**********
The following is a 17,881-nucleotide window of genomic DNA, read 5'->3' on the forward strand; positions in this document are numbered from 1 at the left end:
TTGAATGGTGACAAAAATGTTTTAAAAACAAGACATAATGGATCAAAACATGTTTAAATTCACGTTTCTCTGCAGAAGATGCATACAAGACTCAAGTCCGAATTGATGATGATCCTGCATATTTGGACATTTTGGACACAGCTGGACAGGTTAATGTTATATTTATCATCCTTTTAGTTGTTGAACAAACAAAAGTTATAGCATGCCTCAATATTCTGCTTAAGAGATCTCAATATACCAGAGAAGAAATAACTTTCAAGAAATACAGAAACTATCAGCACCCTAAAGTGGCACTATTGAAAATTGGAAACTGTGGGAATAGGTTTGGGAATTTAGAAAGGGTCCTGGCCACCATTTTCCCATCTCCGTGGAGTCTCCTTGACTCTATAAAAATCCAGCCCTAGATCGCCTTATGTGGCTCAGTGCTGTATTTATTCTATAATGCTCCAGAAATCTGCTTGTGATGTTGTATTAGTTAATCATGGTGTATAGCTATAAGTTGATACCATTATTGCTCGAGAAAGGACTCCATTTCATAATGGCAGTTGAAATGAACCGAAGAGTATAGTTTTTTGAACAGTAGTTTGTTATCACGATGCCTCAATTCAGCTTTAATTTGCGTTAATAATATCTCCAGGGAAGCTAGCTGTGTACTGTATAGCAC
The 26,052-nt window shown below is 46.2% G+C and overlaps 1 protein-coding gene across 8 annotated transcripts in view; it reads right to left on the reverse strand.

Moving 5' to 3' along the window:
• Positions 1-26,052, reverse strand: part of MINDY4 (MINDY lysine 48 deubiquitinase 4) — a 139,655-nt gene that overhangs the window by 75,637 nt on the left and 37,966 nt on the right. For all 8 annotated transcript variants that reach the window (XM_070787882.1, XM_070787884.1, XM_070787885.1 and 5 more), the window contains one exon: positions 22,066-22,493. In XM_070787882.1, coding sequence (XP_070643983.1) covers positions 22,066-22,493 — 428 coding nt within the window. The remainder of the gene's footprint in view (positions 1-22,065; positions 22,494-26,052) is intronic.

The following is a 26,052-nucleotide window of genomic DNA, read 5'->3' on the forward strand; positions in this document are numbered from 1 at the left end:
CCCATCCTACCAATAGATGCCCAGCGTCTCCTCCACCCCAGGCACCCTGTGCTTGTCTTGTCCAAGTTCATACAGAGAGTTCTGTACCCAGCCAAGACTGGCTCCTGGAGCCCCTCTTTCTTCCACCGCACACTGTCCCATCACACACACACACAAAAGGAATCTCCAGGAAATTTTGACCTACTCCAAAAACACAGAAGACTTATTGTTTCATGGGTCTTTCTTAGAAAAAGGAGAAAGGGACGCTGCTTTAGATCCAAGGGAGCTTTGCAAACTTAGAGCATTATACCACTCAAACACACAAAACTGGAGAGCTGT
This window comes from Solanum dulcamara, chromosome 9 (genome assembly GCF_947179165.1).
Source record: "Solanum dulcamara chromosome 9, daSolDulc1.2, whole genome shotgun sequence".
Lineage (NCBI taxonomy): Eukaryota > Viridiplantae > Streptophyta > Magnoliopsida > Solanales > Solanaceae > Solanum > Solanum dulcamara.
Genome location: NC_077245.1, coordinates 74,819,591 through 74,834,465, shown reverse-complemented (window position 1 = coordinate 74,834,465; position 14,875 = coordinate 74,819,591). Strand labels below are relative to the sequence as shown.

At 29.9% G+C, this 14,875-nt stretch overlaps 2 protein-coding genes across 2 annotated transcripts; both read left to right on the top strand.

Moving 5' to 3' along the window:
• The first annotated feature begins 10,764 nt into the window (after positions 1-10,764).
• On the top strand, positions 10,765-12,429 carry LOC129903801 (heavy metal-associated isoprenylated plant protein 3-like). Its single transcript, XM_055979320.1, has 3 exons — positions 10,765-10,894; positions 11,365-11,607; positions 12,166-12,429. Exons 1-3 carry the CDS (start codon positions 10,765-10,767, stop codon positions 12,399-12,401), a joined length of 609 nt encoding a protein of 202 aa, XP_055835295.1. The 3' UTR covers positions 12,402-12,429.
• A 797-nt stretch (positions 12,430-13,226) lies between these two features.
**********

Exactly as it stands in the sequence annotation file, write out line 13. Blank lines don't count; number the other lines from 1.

Moving 5' to 3' along the window: